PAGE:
We’ve had a page in Facebook for a while and it’s doing well. It would do better if we had dedicated staff for interacting with our community online, but we do the best we can with the co-administrators of the page. As Google+ joins the social media scene I am curious how it will play out for the college.
The Vassar community is very broad, as it is for other higher education institutions. It is a group of past, present, and future students, employees, and friends. There is so much our departments and offices wish to share. To avoid overwhelming any one sub-group of our community with the messages of all the groups we limit what we share. That isn’t right – we end up with a news feed with little interaction for the “main page” and then a bunch of pages for individual offices.
That being said, I like that it gives the option to members of the community to select which parts of the college they are most interested in. We can do a better job to help people find the pages run by college offices, departments, and organizations.
Just as we get to know Facebook we have a new tool to explore: Google+. It’s just getting started in a demo or beta version. We have a few people exploring its potential from the viewpoint of an individual as well as potential uses for presenting information from the college and interacting with the college community. While a “brand” page isn’t yet available (vs. an individual’s profile) we have applied for a brand account when it’s available.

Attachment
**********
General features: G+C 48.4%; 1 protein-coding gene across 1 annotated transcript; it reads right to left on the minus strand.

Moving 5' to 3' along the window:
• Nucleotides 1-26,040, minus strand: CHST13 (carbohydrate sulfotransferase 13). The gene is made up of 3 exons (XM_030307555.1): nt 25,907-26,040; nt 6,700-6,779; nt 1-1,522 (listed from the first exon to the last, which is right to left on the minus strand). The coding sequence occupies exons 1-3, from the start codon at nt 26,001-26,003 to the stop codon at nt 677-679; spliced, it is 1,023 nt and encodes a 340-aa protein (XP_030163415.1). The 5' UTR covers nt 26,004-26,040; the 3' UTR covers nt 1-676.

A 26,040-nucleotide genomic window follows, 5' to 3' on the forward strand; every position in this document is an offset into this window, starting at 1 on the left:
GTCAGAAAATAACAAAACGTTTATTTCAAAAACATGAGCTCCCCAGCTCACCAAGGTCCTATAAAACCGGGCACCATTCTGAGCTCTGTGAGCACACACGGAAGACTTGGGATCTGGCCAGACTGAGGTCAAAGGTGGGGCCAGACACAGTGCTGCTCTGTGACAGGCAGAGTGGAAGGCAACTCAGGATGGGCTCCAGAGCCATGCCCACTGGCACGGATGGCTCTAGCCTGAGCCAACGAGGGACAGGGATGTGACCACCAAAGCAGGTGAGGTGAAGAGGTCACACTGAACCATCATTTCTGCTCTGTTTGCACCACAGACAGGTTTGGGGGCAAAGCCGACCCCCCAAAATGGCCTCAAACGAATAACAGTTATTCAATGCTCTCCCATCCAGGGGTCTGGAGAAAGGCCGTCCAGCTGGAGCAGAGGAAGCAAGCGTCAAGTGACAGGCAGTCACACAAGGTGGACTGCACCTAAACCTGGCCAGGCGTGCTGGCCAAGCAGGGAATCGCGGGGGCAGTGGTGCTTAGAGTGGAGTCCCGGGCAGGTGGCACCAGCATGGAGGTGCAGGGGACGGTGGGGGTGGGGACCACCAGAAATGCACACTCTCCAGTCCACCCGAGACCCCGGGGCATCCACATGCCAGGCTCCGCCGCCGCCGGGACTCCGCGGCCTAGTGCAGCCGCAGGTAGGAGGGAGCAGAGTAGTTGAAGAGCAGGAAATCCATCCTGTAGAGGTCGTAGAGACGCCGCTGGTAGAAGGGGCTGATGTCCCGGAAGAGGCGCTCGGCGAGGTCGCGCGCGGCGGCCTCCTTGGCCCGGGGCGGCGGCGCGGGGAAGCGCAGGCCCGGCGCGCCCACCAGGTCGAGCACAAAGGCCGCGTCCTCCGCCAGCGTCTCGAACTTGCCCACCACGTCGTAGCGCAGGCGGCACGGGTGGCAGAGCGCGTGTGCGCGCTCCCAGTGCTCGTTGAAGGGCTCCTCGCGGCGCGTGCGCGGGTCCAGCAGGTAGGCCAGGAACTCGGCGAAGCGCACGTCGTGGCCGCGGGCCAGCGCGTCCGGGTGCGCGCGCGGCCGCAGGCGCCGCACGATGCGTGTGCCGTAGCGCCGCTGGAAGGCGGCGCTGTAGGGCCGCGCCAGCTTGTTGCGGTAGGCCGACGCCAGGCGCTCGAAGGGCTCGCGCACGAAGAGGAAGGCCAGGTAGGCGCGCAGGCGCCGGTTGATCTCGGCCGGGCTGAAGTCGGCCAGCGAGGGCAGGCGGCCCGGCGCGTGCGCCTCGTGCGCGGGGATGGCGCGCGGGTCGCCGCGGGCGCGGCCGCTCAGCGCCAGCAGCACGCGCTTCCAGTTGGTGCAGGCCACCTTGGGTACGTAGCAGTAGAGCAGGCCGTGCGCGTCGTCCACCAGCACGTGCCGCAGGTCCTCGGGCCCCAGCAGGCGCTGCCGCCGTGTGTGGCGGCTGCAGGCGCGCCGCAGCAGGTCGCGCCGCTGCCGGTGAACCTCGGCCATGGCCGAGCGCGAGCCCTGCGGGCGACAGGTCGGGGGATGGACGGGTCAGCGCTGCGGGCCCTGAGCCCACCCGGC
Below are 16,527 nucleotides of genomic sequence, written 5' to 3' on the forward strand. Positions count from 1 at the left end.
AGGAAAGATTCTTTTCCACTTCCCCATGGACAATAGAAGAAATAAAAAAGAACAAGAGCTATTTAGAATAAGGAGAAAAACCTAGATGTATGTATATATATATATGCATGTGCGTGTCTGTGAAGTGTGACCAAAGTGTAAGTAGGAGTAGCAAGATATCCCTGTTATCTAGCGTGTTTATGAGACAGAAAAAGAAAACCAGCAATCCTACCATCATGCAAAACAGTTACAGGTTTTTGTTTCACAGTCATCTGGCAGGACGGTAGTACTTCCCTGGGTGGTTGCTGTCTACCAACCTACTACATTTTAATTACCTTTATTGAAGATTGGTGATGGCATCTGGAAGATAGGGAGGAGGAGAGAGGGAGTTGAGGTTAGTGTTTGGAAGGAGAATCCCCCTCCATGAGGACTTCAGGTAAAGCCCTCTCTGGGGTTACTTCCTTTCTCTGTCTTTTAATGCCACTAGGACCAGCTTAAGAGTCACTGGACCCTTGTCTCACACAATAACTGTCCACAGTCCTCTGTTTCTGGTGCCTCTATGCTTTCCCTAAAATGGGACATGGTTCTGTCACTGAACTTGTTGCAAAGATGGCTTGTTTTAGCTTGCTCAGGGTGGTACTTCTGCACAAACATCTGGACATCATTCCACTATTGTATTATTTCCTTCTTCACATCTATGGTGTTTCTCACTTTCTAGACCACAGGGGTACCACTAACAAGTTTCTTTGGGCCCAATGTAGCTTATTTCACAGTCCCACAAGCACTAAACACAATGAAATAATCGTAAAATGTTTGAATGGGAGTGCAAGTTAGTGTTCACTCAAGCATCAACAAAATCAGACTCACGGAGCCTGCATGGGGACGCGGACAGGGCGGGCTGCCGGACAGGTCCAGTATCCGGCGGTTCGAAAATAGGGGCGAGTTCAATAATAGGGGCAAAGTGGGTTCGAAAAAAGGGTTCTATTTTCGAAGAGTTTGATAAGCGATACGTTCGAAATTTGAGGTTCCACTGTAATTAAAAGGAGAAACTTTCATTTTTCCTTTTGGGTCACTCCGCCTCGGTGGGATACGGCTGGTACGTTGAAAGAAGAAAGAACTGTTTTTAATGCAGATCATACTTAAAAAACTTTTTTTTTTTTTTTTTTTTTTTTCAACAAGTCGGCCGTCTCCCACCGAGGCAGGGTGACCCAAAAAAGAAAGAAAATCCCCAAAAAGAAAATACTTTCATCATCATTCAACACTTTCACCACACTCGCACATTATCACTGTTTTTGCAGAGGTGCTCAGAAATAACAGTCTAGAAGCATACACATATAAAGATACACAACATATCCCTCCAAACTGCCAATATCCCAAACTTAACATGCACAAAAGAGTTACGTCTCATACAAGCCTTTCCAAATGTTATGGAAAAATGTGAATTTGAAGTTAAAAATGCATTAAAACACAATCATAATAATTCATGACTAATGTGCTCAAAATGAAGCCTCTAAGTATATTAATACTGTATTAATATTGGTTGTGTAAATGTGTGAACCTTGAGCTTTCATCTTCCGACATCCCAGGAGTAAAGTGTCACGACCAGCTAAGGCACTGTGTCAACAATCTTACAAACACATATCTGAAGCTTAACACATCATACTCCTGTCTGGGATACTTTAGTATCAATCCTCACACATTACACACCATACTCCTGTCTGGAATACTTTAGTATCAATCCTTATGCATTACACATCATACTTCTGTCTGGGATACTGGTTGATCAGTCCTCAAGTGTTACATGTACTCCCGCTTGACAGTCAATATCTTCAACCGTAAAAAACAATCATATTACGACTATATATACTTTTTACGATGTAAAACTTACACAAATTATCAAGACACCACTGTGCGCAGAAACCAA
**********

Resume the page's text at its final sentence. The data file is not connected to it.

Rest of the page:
At first glance I see the potential for managing messages to different groups of our community. We could share a story about a current student with all students – past, present and future students. We could share a new library resource to faculty and current students. There is great potential for messages.
However, I keep thinking back to the idea of a walled garden – an idea I loathe. I prefer transparency. A walled garden is a site that requires a password and only shows me things designated for me. Well, who is deciding what I should see? As an employee at the college wouldn’t I also want to see a story about a cool thing a current student is doing? At the same time, I know I’m not interested in the admission cycle of deadlines and application tips, but a future student and his family could be — who’s to decide? I prefer that the power to chose is in the individual, not the “brand.”
At first I was very excited at the Google+ circles – the groups of people you can create and send status updates to only the circles you chose. As an individual I know who my “friends” are and can group them according to my needs. However, managing “friends” of a brand is different – I don’t know specific people (other than my personal knowledge) so I wouldn’t know which people should be in which circle. Do we ask each time?
“Hello! These are the circles we use: friend, student, alum, faculty…. In which circles do you want to be included?”
I’m interested to see how the Google+ page will differ from a Facebook Page. Unless the power is in the hands of the individuals I’m not sure how we can send messages to groups as a brand.
Megg Brown is the assistant director of web development for Vassar College and coordinates social media endeavors for the office of communications.